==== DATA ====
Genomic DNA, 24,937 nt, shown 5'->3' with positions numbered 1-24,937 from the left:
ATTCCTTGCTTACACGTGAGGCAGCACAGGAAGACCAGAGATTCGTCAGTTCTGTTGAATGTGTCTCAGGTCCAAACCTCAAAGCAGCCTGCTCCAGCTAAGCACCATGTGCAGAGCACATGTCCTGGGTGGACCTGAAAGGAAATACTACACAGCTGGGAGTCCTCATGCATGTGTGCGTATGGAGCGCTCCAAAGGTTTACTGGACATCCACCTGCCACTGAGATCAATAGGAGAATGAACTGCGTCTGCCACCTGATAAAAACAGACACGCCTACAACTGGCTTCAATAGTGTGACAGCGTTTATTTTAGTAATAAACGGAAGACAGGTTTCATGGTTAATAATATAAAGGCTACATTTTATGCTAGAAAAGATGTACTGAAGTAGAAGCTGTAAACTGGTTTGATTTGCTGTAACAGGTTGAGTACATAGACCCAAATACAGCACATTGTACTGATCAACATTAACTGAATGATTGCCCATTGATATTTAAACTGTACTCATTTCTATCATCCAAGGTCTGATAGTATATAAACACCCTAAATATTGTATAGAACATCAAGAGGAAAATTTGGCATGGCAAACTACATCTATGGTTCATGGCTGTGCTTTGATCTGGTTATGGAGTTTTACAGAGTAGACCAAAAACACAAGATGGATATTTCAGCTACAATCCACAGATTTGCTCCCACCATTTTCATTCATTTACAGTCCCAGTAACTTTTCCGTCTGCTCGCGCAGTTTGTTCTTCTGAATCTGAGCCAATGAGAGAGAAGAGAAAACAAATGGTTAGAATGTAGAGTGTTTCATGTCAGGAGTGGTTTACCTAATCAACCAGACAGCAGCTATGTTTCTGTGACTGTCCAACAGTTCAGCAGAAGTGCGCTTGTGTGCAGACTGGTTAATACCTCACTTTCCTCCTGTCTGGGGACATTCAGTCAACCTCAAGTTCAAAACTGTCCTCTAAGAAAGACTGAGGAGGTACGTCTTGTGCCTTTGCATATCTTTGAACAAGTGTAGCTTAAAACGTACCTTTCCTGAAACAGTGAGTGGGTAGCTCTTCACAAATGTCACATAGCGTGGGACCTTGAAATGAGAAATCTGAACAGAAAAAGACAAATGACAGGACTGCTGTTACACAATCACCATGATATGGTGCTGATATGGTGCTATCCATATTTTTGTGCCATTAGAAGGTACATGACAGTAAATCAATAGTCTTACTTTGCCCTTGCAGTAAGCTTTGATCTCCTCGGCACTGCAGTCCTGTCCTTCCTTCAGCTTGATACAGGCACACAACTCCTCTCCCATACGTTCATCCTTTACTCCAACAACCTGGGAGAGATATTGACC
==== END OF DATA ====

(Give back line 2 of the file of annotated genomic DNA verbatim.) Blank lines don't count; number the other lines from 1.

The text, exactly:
ATTCCTTGCTTACACGTGAGGCAGCACAGGAAGACCAGAGATTCGTCAGTTCTGTTGAATGTGTCTCAGGTCCAAACCTCAAAGCAGCCTGCTCCAGCTAAGCACCATGTGCAGAGCACATGTCCTGGGTGGACCTGAAAGGAAATACTACACAGCTGGGAGTCCTCATGCATGTGTGCGTATGGAGCGCTCCAAAGGTTTACTGGACATCCACCTGCCACTGAGATCAATAGGAGAATGAACTGCGTCTGCCACCTGATAAAAACAGACACGCCTACAACTGGCTTCAATAGTGTGACAGCGTTTATTTTAGTAATAAACGGAAGACAGGTTTCATGGTTAATAATATAAAGGCTACATTTTATGCTAGAAAAGATGTACTGAAGTAGAAGCTGTAAACTGGTTTGATTTGCTGTAACAGGTTGAGTACATAGACCCAAATACAGCACATTGTACTGATCAACATTAACTGAATGATTGCCCATTGATATTTAAACTGTACTCATTTCTATCATCCAAGGTCTGATAGTATATAAACACCCTAAATATTGTATAGAACATCAAGAGGAAAATTTGGCATGGCAAACTACATCTATGGTTCATGGCTGTGCTTTGATCTGGTTATGGAGTTTTACAGAGTAGACCAAAAACACAAGATGGATATTTCAGCTACAATCCACAGATTTGCTCCCACCATTTTCATTCATTTACAGTCCCAGTAACTTTTCCGTCTGCTCGCGCAGTTTGTTCTTCTGAATCTGAGCCAATGAGAGAGAAGAGAAAACAAATGGTTAGAATGTAGAGTGTTTCATGTCAGGAGTGGTTTACCTAATCAACCAGACAGCAGCTATGTTTCTGTGACTGTCCAACAGTTCAGCAGAAGTGCGCTTGTGTGCAGACTGGTTAATACCTCACTTTCCTCCTGTCTGGGGACATTCAGTCAACCTCAAGTTCAAAACTGTCCTCTAAGAAAGACTGAGGAGGTACGTCTTGTGCCTTTGCATATCTTTGAACAAGTGTAGCTTAAAACGTACCTTTCCTGAAACAGTGAGTGGGTAGCTCTTCACAAATGTCACATAGCGTGGGACCTTGAAATGAGAAATCTGAACAGAAAAAGACAAATGACAGGACTGCTGTTACACAATCACCATGATATGGTGCTGATATGGTGCTATCCATATTTTTGTGCCATTAGAAGGTACATGACAGTAAATCAATAGTCTTACTTTGCCCTTGCAGTAAGCTTTGATCTCCTCGGCACTGCAGTCCTGTCCTTCCTTCAGCTTGATACAGGCACACAACTCCTCTCCCATACGTTCATCCTTTACTCCAACAACCTGGGAGAGATATTGACC